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Jessica Massengale: living strong with scleroderma

Since being diagnosed with scleroderma in 2010, Jessica has worked hard to stay positive and inspire her community. She explains how she is working to shine a light on the unmet needs of her community through a novel digital health initiative

By Geoff Case

The slow onset of scleroderma

When Jessica’s joints started hurting at the age of 19, she put it down to burnout—she was studying hard to become a teacher and waitressing in the evenings. In fact, Jessica was experiencing the first symptoms of scleroderma, a rare autoimmune connective tissue disorder.

Scleroderma causes hard, thickened areas of skin and sometimes problems with internal organs and blood vessels. There are several types of scleroderma, and these vary in severity, with some leading to severe and life-threatening problems.1

Jessica’s early symptoms included her hands getting cold and not being able to close into fists. She also developed white patches on her skin, leading to a misdiagnosis of vitiligo.

Three years later, Jessica developed a sinus infection and visited her doctor. Blood tests revealed extremely high levels of autoimmune markers, so she was referred to a rheumatologist, who diagnosed her on the spot.

With her only information on scleroderma being a pamphlet from the rheumatologist, Jessica turned to the internet to find out more. “That was the worst thing I could do, because there was a lot of negative stuff then about death and no medication. And I was very depressed,” she says.

Jessica describes how she went through the five stages of grief—the first being denial. Initially, she refused to accept that she would become sick and lived her life like any 22-year-old would.

However, as the years have passed, Jessica’s scleroderma has slowly progressed, tightening her skin to the point that she cannot uncurl her fingers at all, making it harder and harder for her to do things for herself. Lifting her arms is extremely difficult and sitting on the ground cross-legged has been impossible for years. Her skin splits with painful wounds and then takes months to heal.

For a while, Jessica’s condition seemed to be prevailing. Her ambition to become a kindergarten teacher had to give way as her ability to use her hands decreased and her mobility deteriorated. But Jessica worked determinedly to graduate with a hard-won bachelor’s degree.

Scleroderma Strong

Jessica’s Facebook page, Scleroderma Strong, started out as a way for her to keep her friends and family informed about what the condition is and how it was affecting her, but then its focus changed. Jessica wanted to showcase her determination to live the best life that she could, despite her condition.

“People with scleroderma gravitated towards Scleroderma Strong because we’re all hiding, because we’re all deformed. Some horrible stuff happens to some of us, like we get our fingers, feet or legs amputated… I think the Facebook page was powerful for our community because they saw me out in the public eye, opening up about my experience,” she says.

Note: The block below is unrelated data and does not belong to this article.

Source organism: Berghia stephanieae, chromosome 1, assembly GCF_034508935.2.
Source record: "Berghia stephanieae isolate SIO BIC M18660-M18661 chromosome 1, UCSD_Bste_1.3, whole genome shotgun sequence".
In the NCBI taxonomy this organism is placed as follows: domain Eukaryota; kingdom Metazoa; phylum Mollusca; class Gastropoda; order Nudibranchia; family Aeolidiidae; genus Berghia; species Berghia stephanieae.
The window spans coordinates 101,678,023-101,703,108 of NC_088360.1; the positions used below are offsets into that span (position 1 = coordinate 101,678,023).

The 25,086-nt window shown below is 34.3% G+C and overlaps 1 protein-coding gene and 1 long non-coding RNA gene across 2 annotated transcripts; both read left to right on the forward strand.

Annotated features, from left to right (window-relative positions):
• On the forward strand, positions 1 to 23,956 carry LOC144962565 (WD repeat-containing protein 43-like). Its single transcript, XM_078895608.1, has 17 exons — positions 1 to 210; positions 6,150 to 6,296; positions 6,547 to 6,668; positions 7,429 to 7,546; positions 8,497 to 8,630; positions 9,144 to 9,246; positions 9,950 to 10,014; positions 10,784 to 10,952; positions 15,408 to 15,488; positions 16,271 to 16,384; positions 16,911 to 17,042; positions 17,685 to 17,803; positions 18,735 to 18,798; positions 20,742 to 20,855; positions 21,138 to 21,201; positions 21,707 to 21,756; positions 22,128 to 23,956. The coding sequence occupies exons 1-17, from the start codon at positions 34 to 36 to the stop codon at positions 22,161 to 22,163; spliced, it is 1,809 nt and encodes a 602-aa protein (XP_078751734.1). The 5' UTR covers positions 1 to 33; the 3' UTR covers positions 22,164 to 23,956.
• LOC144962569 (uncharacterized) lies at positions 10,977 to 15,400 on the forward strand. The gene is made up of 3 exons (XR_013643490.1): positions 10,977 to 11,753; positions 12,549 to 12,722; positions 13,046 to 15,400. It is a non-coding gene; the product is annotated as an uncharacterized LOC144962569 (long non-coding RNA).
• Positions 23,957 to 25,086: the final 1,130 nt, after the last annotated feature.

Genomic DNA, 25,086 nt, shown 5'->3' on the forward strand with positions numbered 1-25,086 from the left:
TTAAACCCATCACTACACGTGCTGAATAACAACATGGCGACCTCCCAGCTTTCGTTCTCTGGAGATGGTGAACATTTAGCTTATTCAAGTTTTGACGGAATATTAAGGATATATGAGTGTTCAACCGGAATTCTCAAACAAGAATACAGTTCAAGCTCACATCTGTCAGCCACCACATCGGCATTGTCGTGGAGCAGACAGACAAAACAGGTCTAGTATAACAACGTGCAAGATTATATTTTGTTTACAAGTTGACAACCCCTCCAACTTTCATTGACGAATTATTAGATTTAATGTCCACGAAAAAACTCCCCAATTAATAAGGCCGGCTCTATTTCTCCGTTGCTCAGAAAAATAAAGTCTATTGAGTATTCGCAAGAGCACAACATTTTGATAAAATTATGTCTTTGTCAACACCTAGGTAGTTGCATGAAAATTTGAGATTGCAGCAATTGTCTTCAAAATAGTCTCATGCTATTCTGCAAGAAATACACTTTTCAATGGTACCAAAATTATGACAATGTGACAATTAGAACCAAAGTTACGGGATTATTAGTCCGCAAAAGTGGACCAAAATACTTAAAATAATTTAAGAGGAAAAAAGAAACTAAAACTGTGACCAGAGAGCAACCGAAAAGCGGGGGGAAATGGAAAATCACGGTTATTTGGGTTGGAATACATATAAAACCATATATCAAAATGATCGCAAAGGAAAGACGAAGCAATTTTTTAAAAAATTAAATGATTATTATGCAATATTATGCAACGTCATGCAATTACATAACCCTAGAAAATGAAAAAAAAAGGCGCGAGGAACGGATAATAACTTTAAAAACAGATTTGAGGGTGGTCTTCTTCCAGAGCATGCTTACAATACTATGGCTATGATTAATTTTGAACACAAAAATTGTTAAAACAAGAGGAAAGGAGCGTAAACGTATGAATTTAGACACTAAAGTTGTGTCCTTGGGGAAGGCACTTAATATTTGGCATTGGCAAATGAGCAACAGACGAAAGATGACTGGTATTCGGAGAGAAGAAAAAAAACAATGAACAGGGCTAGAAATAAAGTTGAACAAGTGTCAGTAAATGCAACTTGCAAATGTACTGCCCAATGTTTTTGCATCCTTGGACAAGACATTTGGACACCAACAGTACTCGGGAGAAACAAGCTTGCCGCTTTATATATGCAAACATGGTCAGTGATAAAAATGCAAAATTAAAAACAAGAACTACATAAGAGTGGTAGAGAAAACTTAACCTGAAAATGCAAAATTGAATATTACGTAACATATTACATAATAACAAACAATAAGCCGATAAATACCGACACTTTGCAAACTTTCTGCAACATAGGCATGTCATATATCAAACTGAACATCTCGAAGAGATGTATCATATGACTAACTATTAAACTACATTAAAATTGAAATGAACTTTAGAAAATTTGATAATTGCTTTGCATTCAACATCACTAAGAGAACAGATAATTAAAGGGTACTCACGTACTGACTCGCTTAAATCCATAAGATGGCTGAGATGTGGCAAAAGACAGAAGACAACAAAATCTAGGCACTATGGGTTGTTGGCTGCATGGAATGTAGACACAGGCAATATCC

Enjoying a night out in Miami at a concert by The Weekend

Over time, Scleroderma Strong has become a nurturing and empowering community for those affected by the condition. Jessica’s hopeful message of strength in adversity is encapsulated in one of her posts, in which she quotes the Stoic philosopher Marcus Aurelius: “The blazing fire makes flames and brightness out of everything thrown into it.”

Jessica has also worked hard to post content that educates the community about the diverse medical complications that may accompany their condition.

“I was so shocked when I posted a video and some people were like, ‘Oh, I’ve had scleroderma for 10 years and I didn’t know that’. It’s just so crazy how little information trickles down.”

Social media listening

While taking part in an annual walk for scleroderma—an event she loves—Jessica was introduced to Maria Picone, co-founder and CEO of TREND Community. Maria explained how her company uses a community-driven approach to accelerate the discovery and delivery of new treatments. Its technology analyses anonymised conversations on social media within patient group communities to understand patients’ lived experience and their unmet needs.

By way of example, Jessica explains how unstructured data from conversations on Reddit about scleroderma were collected, anonymised and analysed. The analysis shone a light on how scleroderma patients strongly preferred one medication over another. “If we can get this finding published, then rheumatologists can be better informed when considering treatment plans,” Jessica says. Other valuable insights were around things like gastrointestinal issues and mental health.

“I think what TREND is doing is so inspiring because they’re listening to us. There’s a big gap between rare disease patients and pharma, or rare disease patients and the medical community. You can go on Google, you can read your medical textbook, but it’s not going to tell you what patients are going through on a daily basis.”

Jessica has been greatly impressed by the potential of social media listening to shed light on patients’ lived experience. Indeed, she feels that the data could be transformational. As a patient ambassador for TREND Community, she is now working to get patient communities on board with this health initiative.

“My hope is that we can bring something to the medical community to improve our quality of life or extend lives,” she says.

Through her work with TREND community, Jessica hopes to give doctors and pharma companies much-needed insight into the reality of living with rare conditions such as scleroderma.

Raising awareness about scleroderma at World Orphan Drug Congress




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